In the past, buying a used car often felt like rolling the dice, especially for buyers with little technical knowledge. Although getting a professional inspection and test drive before you buy is still the best way to avoid a clunker, you can get helpful background knowledge before you even leave the house.
By using the resources mentioned below and following the advice in this article, you'll be well informed about the type of car you're buying, more confident that a specific vehicle is roadworthy, and better prepared to negotiate a fair price for a used car. (If you're looking for a new car rather than a used one, see Buying a New Car and Trading In Your Old One.)
The first step when buying a used car is deciding what vehicle works best for you. A Porsche 911 might sound exciting, but might not be the best fit for your lifestyle. Some of the most important factors and questions to consider when considering what used vehicle to get are:
Once you've decided on a vehicle that fits your needs, find out if the typical price of that car fits your budget. Various websites—like Kelley Blue Book—provide estimates of car values, depending on the make, model, year, mileage, options, and condition of the vehicle. This estimate can provide a starting point for your negotiations with the seller.
If you aren't spending cash, it can be tempting to rush into a questionable loan when you're excited about an immediate purchase. Before starting the search for your vehicle, shop around for the best loan terms and get pre-approved. A pre-approval will expedite the purchase once you find the car you want to buy. (You can easily use online tools to see if you qualify for a car loan.)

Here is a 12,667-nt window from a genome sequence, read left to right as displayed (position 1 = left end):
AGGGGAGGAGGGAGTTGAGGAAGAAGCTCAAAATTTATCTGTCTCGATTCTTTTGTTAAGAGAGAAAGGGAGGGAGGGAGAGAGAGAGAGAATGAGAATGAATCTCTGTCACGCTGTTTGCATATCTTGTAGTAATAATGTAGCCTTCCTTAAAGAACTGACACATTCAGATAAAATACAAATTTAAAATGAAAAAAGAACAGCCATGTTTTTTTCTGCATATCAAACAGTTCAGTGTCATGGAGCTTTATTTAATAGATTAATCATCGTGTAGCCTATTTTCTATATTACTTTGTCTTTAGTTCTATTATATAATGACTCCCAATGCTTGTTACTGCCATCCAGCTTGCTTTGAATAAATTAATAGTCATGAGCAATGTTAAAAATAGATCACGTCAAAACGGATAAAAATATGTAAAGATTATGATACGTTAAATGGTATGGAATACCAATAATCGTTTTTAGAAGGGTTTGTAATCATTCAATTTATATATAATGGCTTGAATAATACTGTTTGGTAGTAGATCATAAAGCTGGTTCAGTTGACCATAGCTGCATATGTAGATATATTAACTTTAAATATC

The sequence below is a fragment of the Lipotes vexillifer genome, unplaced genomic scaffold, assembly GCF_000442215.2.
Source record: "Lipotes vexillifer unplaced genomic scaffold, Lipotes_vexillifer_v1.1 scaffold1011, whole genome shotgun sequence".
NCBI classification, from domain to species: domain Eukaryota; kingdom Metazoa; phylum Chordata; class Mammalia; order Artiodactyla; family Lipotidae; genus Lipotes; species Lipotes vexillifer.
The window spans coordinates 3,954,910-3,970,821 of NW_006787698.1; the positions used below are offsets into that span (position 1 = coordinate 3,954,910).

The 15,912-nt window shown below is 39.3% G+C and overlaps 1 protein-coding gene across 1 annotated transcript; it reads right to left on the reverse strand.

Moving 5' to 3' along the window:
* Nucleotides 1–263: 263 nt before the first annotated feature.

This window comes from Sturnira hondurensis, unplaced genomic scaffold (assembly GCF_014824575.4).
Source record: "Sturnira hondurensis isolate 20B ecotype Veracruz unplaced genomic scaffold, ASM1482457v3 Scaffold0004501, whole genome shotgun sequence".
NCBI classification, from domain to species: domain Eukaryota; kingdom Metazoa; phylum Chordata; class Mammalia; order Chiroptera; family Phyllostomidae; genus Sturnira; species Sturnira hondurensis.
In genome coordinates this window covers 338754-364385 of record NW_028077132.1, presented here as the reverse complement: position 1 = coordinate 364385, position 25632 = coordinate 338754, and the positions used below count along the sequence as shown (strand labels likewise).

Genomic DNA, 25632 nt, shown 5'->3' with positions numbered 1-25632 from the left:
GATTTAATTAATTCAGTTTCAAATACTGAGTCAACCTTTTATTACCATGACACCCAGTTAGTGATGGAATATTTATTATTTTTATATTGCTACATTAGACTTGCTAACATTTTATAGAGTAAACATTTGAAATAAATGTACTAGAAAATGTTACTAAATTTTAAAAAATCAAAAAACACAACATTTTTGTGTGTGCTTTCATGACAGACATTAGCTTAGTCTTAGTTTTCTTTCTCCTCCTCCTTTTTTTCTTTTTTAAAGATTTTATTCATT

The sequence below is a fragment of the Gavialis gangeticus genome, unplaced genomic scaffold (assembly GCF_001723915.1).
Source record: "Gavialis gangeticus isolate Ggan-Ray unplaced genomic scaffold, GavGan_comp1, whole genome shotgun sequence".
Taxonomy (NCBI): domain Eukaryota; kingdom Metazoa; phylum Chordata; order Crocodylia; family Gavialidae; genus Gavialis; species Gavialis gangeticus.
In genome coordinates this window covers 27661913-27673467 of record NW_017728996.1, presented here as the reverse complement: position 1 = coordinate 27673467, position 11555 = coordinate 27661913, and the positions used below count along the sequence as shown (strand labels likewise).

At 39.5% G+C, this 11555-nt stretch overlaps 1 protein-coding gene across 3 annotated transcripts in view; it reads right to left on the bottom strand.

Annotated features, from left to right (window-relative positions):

Numerous websites, including Autotrader and Cars.com, are available for finding used cars in your area or elsewhere if the inventory in your area is lacking. Generally speaking, prices for privately-sold cars are lower than for those sold at a car lot.
Used car lots come in all shapes, sizes, and levels of trustworthiness. Do some research on local lots before you decide to buy from one. Purchasing from the used car lot of a dealership or one of the national used car companies, like CarMax, might be costlier, but could provide you with added confidence about your purchase through offerings such as certification or a warranty.
Once you've found a car that looks promising, get the VIN (vehicle identification number). Then, look up the Carfax vehicle history report, which provides important information for the specific vehicle, including the sales history, mileage, service records, collision repair records, recalls, and problems the vehicle might have had.
Even with the many resources available online, you should still have a mechanic inspect the vehicle and get a reliable professional to test drive the car before you buy it. Schedule an appointment with a reputable dealership or mechanic to take a look at the car. While the dealership or mechanic won't guarantee your purchase, they might find issues—or potential issues—with the car based on their expertise and their ability to thoroughly look it over. The small cost of an inspection and test drive could save you thousands in the long run if you avoid an unreliable vehicle.
Once you're ready to buy a specific car, use everything you've learned from reading this article to get the best deal possible. Start with the fair market value you found online and then mention any problems in the car's history, maintenance that needs to be done soon, and any issues you discovered in the inspection or test drive to negotiate a lower price.
To learn more about buying a used car, get Nolo's Encyclopedia of Everyday Law, by the editors of Nolo. This handy guide contains hundreds of answers to the average American's most frequently asked legal questions.